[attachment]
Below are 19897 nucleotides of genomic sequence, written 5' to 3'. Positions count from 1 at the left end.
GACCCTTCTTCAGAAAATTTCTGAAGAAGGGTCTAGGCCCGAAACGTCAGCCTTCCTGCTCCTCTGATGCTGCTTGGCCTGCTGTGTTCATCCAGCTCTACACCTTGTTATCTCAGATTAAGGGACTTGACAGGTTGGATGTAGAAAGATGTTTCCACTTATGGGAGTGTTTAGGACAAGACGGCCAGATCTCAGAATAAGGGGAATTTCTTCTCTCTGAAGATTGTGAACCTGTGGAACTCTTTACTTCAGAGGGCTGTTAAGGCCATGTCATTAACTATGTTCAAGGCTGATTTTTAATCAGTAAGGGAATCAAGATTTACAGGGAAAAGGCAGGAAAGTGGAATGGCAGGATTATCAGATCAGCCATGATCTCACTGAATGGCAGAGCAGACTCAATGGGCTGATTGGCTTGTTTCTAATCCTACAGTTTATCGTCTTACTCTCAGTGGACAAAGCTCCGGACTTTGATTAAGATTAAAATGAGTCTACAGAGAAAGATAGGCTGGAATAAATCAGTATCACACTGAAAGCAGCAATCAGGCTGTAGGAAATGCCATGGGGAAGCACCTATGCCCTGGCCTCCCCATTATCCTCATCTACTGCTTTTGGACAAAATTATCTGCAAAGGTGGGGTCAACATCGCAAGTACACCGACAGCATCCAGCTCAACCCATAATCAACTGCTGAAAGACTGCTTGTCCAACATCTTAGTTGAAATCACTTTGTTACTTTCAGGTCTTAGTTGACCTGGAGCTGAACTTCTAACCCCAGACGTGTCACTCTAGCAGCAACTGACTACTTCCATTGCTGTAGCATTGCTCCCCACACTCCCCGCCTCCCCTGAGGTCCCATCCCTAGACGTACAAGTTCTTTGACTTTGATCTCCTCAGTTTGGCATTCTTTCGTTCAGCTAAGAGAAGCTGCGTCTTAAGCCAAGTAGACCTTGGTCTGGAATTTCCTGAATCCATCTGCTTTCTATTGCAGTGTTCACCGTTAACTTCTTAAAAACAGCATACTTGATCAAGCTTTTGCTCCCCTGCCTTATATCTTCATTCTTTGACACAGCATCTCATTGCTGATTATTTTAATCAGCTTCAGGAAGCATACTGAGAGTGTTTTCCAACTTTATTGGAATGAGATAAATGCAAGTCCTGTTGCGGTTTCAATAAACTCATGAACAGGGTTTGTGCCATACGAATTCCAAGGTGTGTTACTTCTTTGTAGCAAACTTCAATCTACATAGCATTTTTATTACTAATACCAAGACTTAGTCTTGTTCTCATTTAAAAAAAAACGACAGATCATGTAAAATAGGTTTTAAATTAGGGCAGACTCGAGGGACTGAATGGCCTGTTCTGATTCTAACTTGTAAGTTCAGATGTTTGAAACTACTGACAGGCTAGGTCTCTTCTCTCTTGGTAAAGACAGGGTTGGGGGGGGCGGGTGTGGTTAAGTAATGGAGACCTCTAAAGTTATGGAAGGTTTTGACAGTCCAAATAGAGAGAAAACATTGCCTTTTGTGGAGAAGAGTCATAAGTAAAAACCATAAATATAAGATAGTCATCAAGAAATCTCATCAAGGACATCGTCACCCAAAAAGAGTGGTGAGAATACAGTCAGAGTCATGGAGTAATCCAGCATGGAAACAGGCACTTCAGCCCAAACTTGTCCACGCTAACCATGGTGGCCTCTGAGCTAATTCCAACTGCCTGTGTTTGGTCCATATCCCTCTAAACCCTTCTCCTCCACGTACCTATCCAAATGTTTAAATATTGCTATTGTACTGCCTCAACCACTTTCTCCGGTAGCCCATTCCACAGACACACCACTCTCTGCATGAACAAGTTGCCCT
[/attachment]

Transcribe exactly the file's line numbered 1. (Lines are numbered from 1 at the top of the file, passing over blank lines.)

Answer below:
Below are 19897 nucleotides of genomic sequence, written 5' to 3'. Positions count from 1 at the left end.